Since July 2014, human excrement and urine are not considered being "hard pornography" anymore. Until June 2014, actors aged 16 and above could participate in a pornography production; however, since July 2014, if a person "looks" or is under 18 years of age, the material is considered as pedo-pornography. This is due to the Swiss ratification of the Lanzarote Convention.
The age of viewing pornography stays fixed at 16 years old (Art. 197 al. 1 of the Swiss criminal code).
The same materials cited above are nevertheless not regarded as pornographic if they have a cultural or scientific value that justifies their protection by law.
Turkey, which is a secular state with a Muslim majority, was the first country to legally produce pornographic materials in the Muslim world. After a long period of producing Italian-inspired softcore comedies in the 1970s, the hardcore film Öyle Bir Kadın Ki was distributed in 1979.
Pornography was outlawed in Ukraine in 2009 when the then president Victor Yushchenko signed new legislation. The law has been overwhelmingly approved by the Verkhovna Rada (the Ukrainian parliament). The possession, distribution, sale and manufacture of pornographic materials are illegal, with laws strictly enforced. Possession of pornographic material can carry a fine or up to 3 years imprisonment. Pornography is defined by the law as "vulgar, candid, cynical, obscene depiction of sexual acts, pursuing no other goal, the explicit demonstration of genitals, unethical elements of the sexual act, sexual perversions, realistic sketches that do not meet moral criteria and offend honor and dignity of the human by inciting low instincts". Pornography for "medical purposes" remains legal.
Wiska, one of Ukraine's internationally known pornstars, alleges continuous and unconstitutional persecution for her work abroad, and has unsuccessfully applied for political asylum in the European Union.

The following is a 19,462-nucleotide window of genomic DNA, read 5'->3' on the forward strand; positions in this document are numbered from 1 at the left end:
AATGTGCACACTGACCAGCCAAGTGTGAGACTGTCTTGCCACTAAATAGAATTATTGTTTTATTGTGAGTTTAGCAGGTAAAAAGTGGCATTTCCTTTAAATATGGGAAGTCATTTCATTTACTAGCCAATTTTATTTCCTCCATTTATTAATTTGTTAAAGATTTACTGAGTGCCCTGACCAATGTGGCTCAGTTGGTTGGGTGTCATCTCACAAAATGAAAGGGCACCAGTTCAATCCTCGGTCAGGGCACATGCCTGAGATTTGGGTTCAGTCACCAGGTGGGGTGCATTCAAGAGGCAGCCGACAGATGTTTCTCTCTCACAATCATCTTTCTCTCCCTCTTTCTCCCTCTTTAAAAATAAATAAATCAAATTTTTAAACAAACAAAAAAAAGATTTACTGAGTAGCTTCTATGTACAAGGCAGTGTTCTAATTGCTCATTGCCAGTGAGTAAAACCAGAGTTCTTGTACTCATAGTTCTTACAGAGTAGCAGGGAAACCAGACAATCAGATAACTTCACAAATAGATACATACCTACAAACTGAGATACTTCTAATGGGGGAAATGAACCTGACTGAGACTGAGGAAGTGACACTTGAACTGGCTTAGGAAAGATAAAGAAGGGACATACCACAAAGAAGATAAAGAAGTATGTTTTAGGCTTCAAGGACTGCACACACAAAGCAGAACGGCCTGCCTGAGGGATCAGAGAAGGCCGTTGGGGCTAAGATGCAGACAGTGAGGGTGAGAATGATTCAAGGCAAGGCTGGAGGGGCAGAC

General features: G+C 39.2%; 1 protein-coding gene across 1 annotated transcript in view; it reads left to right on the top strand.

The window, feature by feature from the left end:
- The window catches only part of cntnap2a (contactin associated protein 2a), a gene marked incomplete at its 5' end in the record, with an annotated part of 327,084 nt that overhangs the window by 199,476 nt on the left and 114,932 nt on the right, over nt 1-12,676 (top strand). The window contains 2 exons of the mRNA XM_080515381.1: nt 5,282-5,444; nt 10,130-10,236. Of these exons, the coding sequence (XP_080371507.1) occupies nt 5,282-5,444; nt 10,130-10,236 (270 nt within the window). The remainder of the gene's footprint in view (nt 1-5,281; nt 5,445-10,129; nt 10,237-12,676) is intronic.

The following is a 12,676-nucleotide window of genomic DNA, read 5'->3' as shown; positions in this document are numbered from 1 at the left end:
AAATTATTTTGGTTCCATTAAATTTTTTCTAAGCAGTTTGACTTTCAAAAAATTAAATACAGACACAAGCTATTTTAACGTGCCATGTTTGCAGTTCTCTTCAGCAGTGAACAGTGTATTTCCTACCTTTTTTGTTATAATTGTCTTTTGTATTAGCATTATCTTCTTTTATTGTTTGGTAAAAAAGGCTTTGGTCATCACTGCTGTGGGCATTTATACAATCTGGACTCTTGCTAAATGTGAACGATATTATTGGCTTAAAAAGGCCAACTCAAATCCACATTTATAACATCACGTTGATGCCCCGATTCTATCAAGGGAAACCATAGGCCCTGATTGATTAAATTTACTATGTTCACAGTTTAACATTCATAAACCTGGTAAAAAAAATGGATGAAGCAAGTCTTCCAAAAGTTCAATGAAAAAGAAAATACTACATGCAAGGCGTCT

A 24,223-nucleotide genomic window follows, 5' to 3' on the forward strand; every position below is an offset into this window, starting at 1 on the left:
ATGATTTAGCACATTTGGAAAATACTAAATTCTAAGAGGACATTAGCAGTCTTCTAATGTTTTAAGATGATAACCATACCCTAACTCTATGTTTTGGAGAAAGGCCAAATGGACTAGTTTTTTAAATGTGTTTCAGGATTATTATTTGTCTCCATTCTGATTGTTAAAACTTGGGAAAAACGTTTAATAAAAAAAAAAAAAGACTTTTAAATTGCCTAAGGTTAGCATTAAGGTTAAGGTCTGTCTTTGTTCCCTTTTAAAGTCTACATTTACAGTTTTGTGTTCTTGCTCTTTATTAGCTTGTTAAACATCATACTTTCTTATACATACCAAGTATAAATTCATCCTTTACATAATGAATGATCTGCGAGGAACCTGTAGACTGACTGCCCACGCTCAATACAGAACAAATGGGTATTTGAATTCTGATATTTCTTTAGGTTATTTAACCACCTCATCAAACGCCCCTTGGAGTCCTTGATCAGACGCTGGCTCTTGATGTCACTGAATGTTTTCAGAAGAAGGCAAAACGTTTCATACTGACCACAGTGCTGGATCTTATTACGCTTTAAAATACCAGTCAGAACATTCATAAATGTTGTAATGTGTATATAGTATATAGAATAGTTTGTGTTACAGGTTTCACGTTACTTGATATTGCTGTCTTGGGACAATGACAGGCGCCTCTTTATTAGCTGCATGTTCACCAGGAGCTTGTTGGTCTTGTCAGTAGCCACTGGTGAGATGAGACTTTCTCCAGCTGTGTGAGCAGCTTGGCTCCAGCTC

"In Britain, where pornography is already more restricted than it is anywhere else in the English-speaking world or in Western Europe", wrote Avedon Carol in 1995, "sexual media is easily smeared for an audience that is seldom given an opportunity to see what really is sold under the name of 'pornography'". However the current British legislative framework including the Obscene Publications Act 1959 (in England and Wales), the Civic Government (Scotland) Act 1982 and the Video Recordings Act 1984 leads to a confusing situation in which there is a theoretical ban on the publication and distribution (but not possession) of pornographic material in any form, which is in practice unenforcable due to the vagueness of the legal test of material that "depraves and corrupts". In practice, hardcore material on video and DVD was until recently banned by the requirement under the Video Recordings Act to be certified by the BBFC, while mainstream hardcore material in other forms such as magazines and websites is essentially unrestricted. Continental European, American and British hardcore pornographic magazines are now openly sold in many British newsagents, for instance. Due to liberalisation in BBFC policy, mainstream hardcore DVDs now receive R18 certificates, legalising them but restricting their sale to licensed sex shops such as those in Soho.
British-made pornography tends to focus on a rough-and-ready semi-amateur look rather than the more stylized glamorous look of Continental European pornography.
The UK is still the only Member State of the European Union that prohibits private imports of adult pornography by consumers coming from other Member States of the European Union. In the 2004–2005 fiscal year, the agents of Her Majesty Revenue & Customs seized 96,783 items of pornographic media carried by people travelling into the UK.
In 2005, the UK porn industry was estimated to be worth about £1 billion.